Yet, in a disturbing scene of a police encounter in response to a scene of Flipper and Angie play fighting over his car, the police point a gun at him and almost kill him, mistakenly thinking he had attacked her. The actors all shape and reflect cultures and economic positions which resonate against one another like a symphony. It’s a surprisingly complicated world in which the directorial vision allows for all these communities to press against one another, with Spike Lee able to see the perspective of all of his characters as their own human limitations, for which he shows a removed empathy. Like a natural director, he is able to see all of humanity acting out the parts of whichever box they were placed in. It’s a highly structural view of race relations, where no individual has full control. We are all placed in boxes defined by things outside of ourselves. This creates dramatic conflict between the parts, and Spike is able to orchestrate a way for us to see within that. It’s one of the best films of the last 30 years for the way it elucidates this world with such perfect control over all elements of the medium.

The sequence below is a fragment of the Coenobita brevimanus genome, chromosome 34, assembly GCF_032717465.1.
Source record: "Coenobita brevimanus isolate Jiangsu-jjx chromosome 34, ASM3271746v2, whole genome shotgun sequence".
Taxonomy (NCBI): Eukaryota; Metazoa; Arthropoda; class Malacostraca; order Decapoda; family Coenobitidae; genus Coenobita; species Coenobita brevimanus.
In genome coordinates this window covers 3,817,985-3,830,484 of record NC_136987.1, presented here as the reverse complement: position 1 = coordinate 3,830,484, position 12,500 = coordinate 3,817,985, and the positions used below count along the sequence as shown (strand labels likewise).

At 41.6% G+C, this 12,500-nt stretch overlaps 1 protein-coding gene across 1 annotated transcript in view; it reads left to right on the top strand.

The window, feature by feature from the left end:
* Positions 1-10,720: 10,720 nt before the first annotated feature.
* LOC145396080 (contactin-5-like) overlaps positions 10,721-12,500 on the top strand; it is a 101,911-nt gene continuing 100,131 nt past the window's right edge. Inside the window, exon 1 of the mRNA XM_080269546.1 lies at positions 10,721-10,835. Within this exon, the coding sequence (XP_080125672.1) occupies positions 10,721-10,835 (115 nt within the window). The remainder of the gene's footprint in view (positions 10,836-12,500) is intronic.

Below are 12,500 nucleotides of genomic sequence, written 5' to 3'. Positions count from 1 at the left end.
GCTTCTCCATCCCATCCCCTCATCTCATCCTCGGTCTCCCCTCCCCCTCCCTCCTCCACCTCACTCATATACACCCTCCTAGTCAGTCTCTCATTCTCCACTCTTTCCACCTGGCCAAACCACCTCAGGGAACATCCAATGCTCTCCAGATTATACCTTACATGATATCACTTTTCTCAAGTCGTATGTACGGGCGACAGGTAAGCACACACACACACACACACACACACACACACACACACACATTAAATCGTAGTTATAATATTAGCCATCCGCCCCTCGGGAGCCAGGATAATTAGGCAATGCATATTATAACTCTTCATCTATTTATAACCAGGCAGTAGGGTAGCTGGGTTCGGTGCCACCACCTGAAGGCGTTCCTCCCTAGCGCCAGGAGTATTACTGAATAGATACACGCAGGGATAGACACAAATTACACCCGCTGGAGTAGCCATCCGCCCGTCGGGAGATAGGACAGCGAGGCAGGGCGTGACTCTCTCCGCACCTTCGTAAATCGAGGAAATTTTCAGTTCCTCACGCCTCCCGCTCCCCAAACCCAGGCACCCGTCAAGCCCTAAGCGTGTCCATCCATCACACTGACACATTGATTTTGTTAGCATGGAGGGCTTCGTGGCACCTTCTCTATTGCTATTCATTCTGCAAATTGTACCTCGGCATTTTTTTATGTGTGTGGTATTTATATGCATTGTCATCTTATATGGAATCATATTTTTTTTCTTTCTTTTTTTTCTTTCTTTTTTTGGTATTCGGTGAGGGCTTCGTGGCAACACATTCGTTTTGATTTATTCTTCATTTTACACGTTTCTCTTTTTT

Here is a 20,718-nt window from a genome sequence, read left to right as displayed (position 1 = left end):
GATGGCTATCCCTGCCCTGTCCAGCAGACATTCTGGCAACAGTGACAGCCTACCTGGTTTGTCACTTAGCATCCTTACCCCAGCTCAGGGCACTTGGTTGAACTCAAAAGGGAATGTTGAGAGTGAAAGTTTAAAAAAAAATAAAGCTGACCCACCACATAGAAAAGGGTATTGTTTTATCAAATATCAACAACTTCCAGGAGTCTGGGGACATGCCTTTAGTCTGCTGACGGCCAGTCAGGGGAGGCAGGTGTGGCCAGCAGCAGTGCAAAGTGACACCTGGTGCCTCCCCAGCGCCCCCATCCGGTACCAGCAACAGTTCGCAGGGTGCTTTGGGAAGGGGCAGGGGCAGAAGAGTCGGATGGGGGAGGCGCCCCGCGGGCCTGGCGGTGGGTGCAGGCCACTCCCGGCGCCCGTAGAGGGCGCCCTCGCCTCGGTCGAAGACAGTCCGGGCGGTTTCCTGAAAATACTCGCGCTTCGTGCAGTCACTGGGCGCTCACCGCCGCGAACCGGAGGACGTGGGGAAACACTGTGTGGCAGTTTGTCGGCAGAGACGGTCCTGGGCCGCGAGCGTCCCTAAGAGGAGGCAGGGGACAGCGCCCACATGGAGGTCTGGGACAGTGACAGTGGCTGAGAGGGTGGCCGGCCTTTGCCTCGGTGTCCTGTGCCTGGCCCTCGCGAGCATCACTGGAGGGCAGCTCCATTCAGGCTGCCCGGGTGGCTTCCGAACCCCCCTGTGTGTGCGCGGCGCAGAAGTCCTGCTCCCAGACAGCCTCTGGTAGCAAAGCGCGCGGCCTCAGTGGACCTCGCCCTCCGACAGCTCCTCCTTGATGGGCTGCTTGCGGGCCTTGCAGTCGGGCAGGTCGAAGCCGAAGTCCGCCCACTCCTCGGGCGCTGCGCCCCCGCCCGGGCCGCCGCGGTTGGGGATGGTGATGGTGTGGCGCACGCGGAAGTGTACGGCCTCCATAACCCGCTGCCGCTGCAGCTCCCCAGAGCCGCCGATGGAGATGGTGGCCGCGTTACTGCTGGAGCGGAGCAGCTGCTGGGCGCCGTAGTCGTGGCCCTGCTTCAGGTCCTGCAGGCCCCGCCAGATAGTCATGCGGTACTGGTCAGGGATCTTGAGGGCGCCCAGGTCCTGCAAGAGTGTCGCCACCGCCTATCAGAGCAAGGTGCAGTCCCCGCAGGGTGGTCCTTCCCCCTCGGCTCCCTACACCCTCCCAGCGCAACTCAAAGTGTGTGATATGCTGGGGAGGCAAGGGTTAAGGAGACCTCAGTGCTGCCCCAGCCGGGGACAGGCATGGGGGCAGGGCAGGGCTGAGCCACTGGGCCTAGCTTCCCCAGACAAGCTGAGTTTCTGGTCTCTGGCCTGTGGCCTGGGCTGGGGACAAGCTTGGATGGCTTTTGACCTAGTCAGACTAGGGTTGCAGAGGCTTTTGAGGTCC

For Annabella Sciorra’s real life, encountering Harvey Weinstein led to real tragedy later on, and she testified against him in court. Spike Lee can understand how someone nice and brilliant can end up in a bad situation, because we are all forced to act out our lives within whatever nonsense is placed right next to us by this larger social structure of people acting out parts. It was a delight to see one of the great films with her present and offering insight into the work, and let’s hope she makes many more films. You can see her now in the excellent tight drama, Before I Go, currently streaming on Amazon Prime Video. The Denver Film Festival presented her with a much deserved Career Achievement Award.